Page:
The prevailing view today is that the Dream owes young people, without requiring the prerequisite hard work. They expect the 52″ flat screen and a new BMW 325i on their first turn around the block. They vacation in Mexico or Cuba twice a year, thanks to a credit card. They spend $250 each Thursday night on designer martinis, because how else will they find love, now that Lavalife is passé? They’ll get the downpayment for their first condo from their parents, who know that their children will otherwise never enter the housing market because they are unmotivated and financially illiterate. Ambition is no longer present in 99-percent of today’s youth. The remaining 1-percent will go on to join the despised elite. So, yes, the great American Dream is dead, but it was not killed by the 1p.

Back to the current protesters: Apart from the fantasy of forcing the 1p to write personal cheques to the other 99p, what is their plan for change? I mean a real plan. Why don’t they even know who it is they should be protesting to? If they knew that, they would have voted, instead of loafing around parks, bitching about how hard-done-by they are. Yes, university students have crushing loan debt by the time they graduate, but whose fault is that? Not the 1p. Ask your government, who used to forgive student loans, back in the days when universities didn’t take anyone and everyone, but selected only the smartest cookies from the jar. Once they opened their doors to anyone who could pay the tuition, the government could no longer forgive such an avalanche of loans, and today’s grads are paying the price, literally, for decades. But, again, this is not the fault of the 1 percent. If student debt is your beef, it is legitimate, and you should protest it. But to whom? Well, to the universities, to begin with, for ruining the student loan system in order to make more money. And the government, for letting them do it, and then buying into the change by demanding repayment. It’s only sad that I have to tell you what to protest about, that you can’t figure it out for yourselves.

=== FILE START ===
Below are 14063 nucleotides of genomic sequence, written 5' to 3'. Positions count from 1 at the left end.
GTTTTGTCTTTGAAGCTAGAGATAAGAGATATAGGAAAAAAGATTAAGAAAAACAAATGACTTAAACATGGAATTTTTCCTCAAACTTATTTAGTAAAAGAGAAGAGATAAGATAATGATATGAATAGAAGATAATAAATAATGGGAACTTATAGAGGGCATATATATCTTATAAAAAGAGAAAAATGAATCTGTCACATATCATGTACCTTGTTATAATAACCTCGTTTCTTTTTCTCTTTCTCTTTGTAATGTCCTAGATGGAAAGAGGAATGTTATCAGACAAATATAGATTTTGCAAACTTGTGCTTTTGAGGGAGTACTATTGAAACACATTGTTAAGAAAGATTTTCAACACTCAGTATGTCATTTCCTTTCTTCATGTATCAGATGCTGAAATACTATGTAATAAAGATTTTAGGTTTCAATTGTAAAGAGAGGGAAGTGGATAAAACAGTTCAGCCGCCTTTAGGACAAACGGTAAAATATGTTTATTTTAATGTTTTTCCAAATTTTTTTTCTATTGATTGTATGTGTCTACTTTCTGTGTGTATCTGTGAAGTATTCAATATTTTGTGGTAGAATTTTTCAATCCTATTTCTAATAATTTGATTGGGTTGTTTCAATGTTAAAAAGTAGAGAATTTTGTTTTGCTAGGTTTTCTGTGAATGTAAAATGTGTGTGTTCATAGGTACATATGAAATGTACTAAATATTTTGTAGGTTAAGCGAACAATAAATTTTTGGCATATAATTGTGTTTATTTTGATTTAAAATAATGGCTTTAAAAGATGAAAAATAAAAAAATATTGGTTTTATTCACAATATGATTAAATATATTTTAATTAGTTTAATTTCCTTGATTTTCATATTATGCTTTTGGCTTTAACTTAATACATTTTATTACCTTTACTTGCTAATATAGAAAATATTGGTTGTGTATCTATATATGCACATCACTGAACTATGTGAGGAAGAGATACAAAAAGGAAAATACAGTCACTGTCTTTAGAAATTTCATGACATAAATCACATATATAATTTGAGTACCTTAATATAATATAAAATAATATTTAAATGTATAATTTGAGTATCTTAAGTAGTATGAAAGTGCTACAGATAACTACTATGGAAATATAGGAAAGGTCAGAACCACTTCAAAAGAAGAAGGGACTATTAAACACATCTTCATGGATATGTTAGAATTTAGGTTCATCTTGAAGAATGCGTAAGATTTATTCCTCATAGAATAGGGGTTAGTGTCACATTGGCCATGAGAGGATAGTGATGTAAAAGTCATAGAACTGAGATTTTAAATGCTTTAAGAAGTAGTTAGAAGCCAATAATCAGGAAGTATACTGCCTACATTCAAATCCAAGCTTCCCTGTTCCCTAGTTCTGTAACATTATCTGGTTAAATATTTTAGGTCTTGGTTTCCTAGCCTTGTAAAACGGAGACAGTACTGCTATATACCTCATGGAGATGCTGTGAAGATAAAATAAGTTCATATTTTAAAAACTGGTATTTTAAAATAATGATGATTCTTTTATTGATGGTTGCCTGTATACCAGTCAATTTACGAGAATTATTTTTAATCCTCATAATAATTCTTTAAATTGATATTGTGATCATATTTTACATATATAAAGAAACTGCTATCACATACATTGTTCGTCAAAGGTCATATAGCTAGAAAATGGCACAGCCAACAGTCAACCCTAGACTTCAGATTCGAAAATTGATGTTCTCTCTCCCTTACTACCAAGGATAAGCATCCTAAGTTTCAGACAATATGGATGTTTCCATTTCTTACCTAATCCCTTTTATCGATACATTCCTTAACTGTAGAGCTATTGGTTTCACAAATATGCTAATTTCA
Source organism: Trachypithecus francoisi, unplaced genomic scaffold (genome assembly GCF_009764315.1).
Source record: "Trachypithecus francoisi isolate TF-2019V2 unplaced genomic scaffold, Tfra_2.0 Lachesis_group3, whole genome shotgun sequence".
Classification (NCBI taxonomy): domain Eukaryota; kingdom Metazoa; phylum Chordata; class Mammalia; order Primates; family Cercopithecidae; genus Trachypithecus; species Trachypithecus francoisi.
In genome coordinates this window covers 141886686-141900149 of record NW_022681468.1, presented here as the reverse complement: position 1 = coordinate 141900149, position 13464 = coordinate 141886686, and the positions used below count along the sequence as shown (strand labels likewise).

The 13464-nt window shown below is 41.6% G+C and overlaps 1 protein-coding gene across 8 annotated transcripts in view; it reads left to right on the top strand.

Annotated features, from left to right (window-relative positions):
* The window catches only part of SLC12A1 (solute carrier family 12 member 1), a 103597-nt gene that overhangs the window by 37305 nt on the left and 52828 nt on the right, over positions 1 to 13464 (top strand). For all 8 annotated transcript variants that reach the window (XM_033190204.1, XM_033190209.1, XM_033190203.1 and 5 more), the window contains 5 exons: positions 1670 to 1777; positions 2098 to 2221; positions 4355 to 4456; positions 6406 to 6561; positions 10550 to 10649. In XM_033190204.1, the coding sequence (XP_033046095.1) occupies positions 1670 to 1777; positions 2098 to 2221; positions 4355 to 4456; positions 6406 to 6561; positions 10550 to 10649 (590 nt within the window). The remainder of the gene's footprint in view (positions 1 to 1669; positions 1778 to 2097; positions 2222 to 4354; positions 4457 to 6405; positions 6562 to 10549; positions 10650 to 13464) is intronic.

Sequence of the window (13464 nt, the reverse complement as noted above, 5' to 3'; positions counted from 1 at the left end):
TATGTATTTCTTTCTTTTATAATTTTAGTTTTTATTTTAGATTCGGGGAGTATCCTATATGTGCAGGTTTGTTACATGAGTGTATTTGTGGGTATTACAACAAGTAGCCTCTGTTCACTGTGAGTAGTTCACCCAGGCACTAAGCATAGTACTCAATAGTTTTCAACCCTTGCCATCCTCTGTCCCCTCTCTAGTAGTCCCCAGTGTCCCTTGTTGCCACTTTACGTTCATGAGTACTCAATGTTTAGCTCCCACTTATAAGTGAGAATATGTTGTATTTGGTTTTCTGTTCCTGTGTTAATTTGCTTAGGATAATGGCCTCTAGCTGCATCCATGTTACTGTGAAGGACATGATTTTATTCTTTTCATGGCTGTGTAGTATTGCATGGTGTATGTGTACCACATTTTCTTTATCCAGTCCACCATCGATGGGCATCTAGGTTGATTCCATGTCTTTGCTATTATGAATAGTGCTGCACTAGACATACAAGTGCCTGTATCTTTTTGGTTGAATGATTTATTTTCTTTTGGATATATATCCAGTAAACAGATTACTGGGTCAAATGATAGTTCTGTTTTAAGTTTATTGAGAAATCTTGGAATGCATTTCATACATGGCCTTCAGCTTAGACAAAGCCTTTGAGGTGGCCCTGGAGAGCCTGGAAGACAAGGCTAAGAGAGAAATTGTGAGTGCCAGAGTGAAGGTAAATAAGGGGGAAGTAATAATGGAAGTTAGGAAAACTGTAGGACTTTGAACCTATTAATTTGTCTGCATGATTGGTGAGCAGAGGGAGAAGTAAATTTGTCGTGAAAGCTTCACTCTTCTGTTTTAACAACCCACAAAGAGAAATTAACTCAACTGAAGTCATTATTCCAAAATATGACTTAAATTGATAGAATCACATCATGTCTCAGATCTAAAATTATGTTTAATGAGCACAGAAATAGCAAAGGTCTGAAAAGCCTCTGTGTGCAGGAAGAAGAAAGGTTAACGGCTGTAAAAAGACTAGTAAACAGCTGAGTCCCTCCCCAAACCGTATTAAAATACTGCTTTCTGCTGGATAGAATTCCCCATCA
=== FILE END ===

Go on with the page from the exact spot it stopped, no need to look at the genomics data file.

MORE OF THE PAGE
Of course, if you take my advice and eventually succeed in this protest, you may discover you are one of the many who aren’t smart enough to gain entry into McMaster’s engineering program. You may have to settle for Media Studies at Sheridan College. You may have to learn a trade. Open a shop. Drive a taxi. You may not believe it, but that’s the way things used to be, back when the Dream was still alive.

Don’t get me wrong. I don’t mean to suggest every protester is a third-year MBA candidate. These are examples. Whoever you are, and whatever your specific gripe, let’s hear it. Let’s hear what you’d like [insert target here] to do about it. Maybe you lost your job and now you’re losing your house. In that case, you’d be correct in targeting the banks, but not because they were bailed out (which, in Canada, they were not), but because they put several deadly bullets in the Dream during the past fifteen years, throwing credit cards and lines of credit and 0% down mortgages at anything that moved. And you could be forgiven for accepting these spectacular offers, because the banks told you it was okay to do so. Well, the banks have learned that lesson, and have now recovered some of their previous caution and good sense, so a protest at this point is a bit late. But it’s worth mentioning, in case they ever get that funny idea again, in the future.

My point is this. If you can’t think of something specific to protest, and who to aim that protest at, you need to say goodbye to your homeless confreres, pack up the tent and go home. I’m sure the press will not miss you for long, as there is always something actually important going on in the world to keep them busy. You’ve had your fifteen minutes, and now it’s time to call it a day, before the cops show up with warrants and pepper spray.

I suggest you go away and think hard about your life, about what’s really wrong with it. If you put to work those grade-11 analytical skills you’ve kept dormant these past few years, you just might come up with a plan. In the meantime, try to enjoy the flatscreen television that you won’t have to pay for ’till 2012.

Give Forgiveness a Chance

Now that the Vatican has come out of the woodwork waving a sheaf of parchment upon which is etched a bizarre, “schizophrenic,” solution to the European economic crisis, I feel a bit more comfortable about offering my own modest proposal.